Genesis Energy's chief executive Marc England says the company must adapt to the changing energy market where New Zealand firms will face competition from overseas.

England said energy management would be a be big focus for his company as energy prices remained flat, or under some scenarios, fell.

'We're preparing for a world where wholesale prices may actually fall - with solar panels and battery storage there's the biggest change to our industry since the light bulb was invented," he said.

There was a fundamental shift in the business model evolving.


"The whole industry has been built on moving power from large sources of generation down poles and wires to communities, all in one direction. As soon as you can put distributed generation in a home or business, you multiply the number of choices for consumers," said England who has been in the top job at Genesis for six months.

He has previously held senior management roles with AGL, British Gas and Ford Europe.
Genesis has 26 per cent of the market and the biggest customer base. It has around 550,000 electricity consumers plus another 90,000 with subsidiary Energy Online and about 37 per cent of the piped gas market.

"With the largest customer base we have the biggest opportunity to use it - it's ours to lose."

England said the former state owned enterprise's best future was in becoming an integrated energy management business.

"We're moving away from just being a gentailer. It doesn't matter what the fuel, we'll help you manage your needs in your home or your business - bottled gas that can tell how full, to putting solar on your roof."

He said it was not a cents per kilowatt hour future but a dollars per month management fee to make help consumers best manage their energy, and engage them.

But the energy management business would open his company and others to competition from overseas.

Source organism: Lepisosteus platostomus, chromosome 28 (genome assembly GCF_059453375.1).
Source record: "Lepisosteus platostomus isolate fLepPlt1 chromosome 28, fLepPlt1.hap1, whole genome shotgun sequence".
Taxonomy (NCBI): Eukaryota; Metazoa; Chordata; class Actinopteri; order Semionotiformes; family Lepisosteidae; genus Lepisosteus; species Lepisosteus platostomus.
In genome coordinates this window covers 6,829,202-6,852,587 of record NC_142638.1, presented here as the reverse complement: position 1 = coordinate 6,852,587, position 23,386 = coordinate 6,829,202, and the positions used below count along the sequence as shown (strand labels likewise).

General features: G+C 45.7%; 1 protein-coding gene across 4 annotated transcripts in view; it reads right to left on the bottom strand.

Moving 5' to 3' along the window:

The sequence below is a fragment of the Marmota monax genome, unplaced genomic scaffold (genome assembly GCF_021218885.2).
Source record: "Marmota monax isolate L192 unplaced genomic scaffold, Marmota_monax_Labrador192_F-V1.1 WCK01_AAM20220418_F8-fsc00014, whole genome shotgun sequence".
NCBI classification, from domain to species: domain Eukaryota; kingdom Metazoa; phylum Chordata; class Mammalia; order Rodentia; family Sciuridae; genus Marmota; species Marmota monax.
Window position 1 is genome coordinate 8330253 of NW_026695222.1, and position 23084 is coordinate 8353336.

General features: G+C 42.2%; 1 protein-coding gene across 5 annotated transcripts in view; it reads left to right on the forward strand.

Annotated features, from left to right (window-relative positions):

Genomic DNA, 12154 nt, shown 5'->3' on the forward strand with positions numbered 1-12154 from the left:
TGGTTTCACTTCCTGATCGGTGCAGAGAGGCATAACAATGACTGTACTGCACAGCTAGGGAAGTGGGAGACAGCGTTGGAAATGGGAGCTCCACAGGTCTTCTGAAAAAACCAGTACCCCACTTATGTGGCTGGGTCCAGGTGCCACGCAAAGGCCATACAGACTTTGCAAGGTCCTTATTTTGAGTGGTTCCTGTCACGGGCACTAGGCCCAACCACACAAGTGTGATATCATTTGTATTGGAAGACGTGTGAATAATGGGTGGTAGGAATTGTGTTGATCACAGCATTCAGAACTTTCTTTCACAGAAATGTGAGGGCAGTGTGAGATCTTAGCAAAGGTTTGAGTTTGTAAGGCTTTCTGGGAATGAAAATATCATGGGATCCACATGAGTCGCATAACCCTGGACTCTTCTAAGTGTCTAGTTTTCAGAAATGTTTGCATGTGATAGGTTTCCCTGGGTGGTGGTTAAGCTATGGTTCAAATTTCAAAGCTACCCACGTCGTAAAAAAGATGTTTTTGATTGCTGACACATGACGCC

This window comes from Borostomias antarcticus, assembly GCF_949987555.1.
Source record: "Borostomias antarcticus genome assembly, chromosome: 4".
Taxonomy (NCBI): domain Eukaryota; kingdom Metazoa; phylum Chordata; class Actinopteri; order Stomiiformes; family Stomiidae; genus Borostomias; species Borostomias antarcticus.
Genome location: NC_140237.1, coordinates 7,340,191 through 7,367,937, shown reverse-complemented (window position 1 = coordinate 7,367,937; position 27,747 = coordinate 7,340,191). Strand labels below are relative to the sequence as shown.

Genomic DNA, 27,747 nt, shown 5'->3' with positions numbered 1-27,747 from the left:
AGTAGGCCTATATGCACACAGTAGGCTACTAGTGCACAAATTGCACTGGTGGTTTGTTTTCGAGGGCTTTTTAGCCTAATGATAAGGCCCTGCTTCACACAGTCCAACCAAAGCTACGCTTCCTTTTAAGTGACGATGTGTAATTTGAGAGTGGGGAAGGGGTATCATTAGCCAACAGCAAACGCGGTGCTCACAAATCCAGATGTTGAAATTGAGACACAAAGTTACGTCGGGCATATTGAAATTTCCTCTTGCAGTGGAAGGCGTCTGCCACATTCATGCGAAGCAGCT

"We've been heavily regulated with high barriers to entry but technology is breaking down the barriers - businesses with a much bigger consumer mindset know how to attract consumers. There's the threat from Google, Apple, Australian utilities that have scale."


He also said companies shouldn't get hung up on discounts.

"One of the flaws in our model today is that we don't have enduring relationships. Consumers could switch tomorrow, they have no loyalty," said England.

"One of the problems we have is that as an industry we've become addicted to rewarding promiscuity. We reward you for switching by offering you a discount - we don't reward you for your loyalty, so we need to turn that on its head."

England said Genesis' customer churn rates were below the national average of around 21 per cent.

"I see competition as a good thing but churn is a reflection of unhappiness. We've got to be careful as an industry where too many choices have a cost."

He said customers offered deals to move by rivals were in the past offered a discount to stay but that was changing.

"Today we're much more value focused - we can look at a customer and ask, is it worth keeping them."

Last month Genesis paid $168 million to increase its stake in the Kupe gas field from 31 per cent to 46 per cent.

He said this would give the company more flexibility to fuel its Huntly power station, a bigger say in how the field was run and the opportunity to develop its bottled gas business.

Genesis estimates the acquisition will lift pretax earnings by $15 million and net profit by $2 million in the 2017 financial year - and the additional cash flow will help it to keep imputing dividends at the current 80 per cent level.